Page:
CE12 - Génétique, génomique et ARN

Physiological and pathological mechanisms of wobble adenosine to inosine modification in tRNAs – InotRNA

Submission summary

In the last decades, our understanding of the RNA world and its complexity has drastically enlarged with the characterization of numerous non-coding RNA species that participate together with mRNAs and tRNAs to the regulated development of cells and organisms. Notably, many RNA posttranscriptional modifications (PTM), which exceed by far the number of protein PTM, expand the functions of RNAs. Accordingly, dysregulations of these RNA PTM are linked with the etiology of a wide range of human diseases.

In tRNAs, the most modified RNA macromolecules, at least 50% of the PTM are linked to human diseases, strongly reviving the interest for tRNAs as effector molecules. Strikingly, an astounding 86% of the diseases linked to mutations in genes coding for tRNA-modifying enzymes are neurological disorders, of which 90% are neurodevelopmental disorders (NDDs), highlighting the importance of tRNAs modification for proper brain development. Yet, the high sensitivity of the human brain to perturbations in tRNAs PTM is not understood and it is therefore crucial to understand how these modifications are essential for brain development, and how defects on tRNA editing provoke neurological disorders.

Among RNA modifications, adenosine to inosine (A-to-I) is of major interest as inosine is found in most RNA species where it plays many essential roles, including in decoding at the ribosomes (wobble hypothesis). In eukaryotes, tRNAs wobble A-to-I is catalysed by the essential ADAT complex that, when mutated, causes wobble inosine (I34) decrease and leads to human NDDs, including microcephaly, intellectual disability and epilepsy. The biological importance of the ADAT complex and of I34 remains however elusive, calling for the precise characterization in molecular and functional terms of the wobble inosine modification pathways.

Building on its strong preliminary data (e.g. ADAT 3D structure, mouse models) that ensure its feasibility, the InotRNA project will tackle this challenge by combining, in a unique integrated manner, in vitro biochemical, biophysical and structural analyzes with in vivo manipulation of gene expression in mouse brain and in cellulo genome-wide omics approaches.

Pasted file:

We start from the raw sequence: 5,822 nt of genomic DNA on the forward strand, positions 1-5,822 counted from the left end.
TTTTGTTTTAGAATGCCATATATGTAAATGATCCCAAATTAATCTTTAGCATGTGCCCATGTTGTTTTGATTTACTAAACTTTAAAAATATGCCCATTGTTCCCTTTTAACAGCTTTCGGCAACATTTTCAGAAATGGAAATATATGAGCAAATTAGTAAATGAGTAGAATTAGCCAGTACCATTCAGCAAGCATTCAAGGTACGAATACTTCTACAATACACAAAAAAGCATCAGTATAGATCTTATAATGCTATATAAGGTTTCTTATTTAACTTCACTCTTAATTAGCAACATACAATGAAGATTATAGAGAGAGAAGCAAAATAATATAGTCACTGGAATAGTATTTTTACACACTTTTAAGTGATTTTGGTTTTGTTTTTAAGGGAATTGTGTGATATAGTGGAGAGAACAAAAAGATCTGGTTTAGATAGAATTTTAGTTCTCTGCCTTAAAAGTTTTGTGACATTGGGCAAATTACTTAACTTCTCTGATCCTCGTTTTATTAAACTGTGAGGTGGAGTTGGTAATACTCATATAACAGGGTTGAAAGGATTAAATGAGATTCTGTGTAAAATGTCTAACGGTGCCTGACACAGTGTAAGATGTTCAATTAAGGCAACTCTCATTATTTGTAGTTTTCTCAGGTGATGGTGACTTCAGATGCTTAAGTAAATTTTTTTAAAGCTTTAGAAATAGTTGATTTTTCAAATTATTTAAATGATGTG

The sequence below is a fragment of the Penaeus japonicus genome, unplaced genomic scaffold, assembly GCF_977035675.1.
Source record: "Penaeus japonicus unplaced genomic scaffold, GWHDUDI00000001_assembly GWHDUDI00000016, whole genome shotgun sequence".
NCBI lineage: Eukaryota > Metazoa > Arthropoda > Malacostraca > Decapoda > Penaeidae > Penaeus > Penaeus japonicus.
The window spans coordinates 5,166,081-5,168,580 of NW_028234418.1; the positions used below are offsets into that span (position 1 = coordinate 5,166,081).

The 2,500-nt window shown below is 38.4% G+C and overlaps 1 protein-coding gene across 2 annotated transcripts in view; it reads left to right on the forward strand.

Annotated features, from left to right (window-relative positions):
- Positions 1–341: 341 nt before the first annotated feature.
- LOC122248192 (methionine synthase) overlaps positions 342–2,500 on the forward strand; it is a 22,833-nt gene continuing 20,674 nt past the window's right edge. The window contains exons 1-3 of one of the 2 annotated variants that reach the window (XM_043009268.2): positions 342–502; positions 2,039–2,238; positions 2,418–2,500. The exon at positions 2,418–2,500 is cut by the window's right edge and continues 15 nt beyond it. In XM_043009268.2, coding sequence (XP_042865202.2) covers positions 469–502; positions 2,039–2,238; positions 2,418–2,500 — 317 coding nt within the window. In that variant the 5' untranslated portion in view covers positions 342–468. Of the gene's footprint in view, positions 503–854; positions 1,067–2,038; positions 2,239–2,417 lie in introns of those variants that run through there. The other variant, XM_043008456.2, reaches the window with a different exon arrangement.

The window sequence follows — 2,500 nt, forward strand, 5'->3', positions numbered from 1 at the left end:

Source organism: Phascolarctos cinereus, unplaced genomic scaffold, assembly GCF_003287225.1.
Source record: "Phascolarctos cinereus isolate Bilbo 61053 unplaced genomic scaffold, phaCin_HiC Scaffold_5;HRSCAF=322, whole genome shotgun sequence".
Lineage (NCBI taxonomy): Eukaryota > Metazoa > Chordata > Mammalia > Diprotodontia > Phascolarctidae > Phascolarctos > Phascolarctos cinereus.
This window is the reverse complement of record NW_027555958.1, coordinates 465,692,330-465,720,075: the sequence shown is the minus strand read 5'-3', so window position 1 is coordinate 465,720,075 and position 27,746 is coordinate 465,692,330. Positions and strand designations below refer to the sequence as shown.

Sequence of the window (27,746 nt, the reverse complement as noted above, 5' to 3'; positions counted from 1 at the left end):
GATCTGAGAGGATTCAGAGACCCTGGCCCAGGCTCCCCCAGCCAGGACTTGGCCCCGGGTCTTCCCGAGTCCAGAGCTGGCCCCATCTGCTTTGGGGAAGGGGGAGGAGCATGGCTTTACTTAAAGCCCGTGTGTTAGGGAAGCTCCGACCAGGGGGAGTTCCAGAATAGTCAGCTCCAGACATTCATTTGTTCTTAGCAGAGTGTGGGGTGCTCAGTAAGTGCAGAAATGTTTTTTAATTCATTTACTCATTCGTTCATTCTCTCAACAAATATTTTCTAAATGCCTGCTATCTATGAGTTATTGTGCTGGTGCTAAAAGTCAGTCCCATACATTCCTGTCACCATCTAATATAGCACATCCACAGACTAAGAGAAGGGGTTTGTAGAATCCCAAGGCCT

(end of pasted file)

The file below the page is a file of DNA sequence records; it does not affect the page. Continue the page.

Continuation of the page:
InotRNA will address the following questions:

1. How does ADAT recognize tRNAs?
InotRNA will characterize by tRNA binding, footprinting and structural analyses the specific recognition by ADAT of its cognate tRNAs, notably how ADAT modifies tRNAs having different sequences and tertiary structures.

2. How do ADAT and I34 regulate cortical development?
InotRNA will (i) investigate ADAT dysregulation in defined cell types and developmental stages in mouse models to pinpoint the developmental processes perturbed by I34 imbalance, and (ii) quantitate mRNA-specific translation rates by ribosome profiling in mouse cortices to define how I34 regulates translational programs.

3. How does I34 loss affect tRNAs stability and processing?
InotRNA will determine by omics analyses to which extent I34 loss affects the stability, abundance, modification and aminoacylation of ADAT cognate tRNAs in mouse cortices.

4. How do ADAT disease variants affect ADAT structure, mechanism and developmental function?
InotRNA will look at the effects of novel NDD-causing mutations on ADAT structure, tRNA binding and activity, and will test in vivo for pathological mechanisms of action of these ADAT variants.

The InotRNA project will therefore unravel the catalytic mechanism of ADAT, the effect of the wobble inosine on tRNA stability and function, and the consequences of the wobble inosine decrease on brain development. The unique and complementary expertise of the InotRNA partners, including in vivo analyses in mouse cortices to keep with the most relevant biological environment, will provide this consortium an exclusive and crucial competitive edge to tackle this challenging project in epitranscriptomics.

Project coordination

Christophe Romier (Institut de génétique et de biologie moléculaire et cellulaire (UM 41 - UMR 7104 - UMR_S 1258))

The author of this summary is the project coordinator, who is responsible for the content of this summary. The ANR declines any responsibility as for its contents.


IGBMC Institut de génétique et de biologie moléculaire et cellulaire (UM 41 - UMR 7104 - UMR_S 1258)
IGBMC Institut de génétique et de biologie moléculaire et cellulaire (UM 41 - UMR 7104 - UMR_S 1258)
IBMP Institut de biologie moléculaire des plantes (UPR 2357)

Help of the ANR 561,663 euros
Beginning and duration of the scientific project: December 2021 - 36 Months

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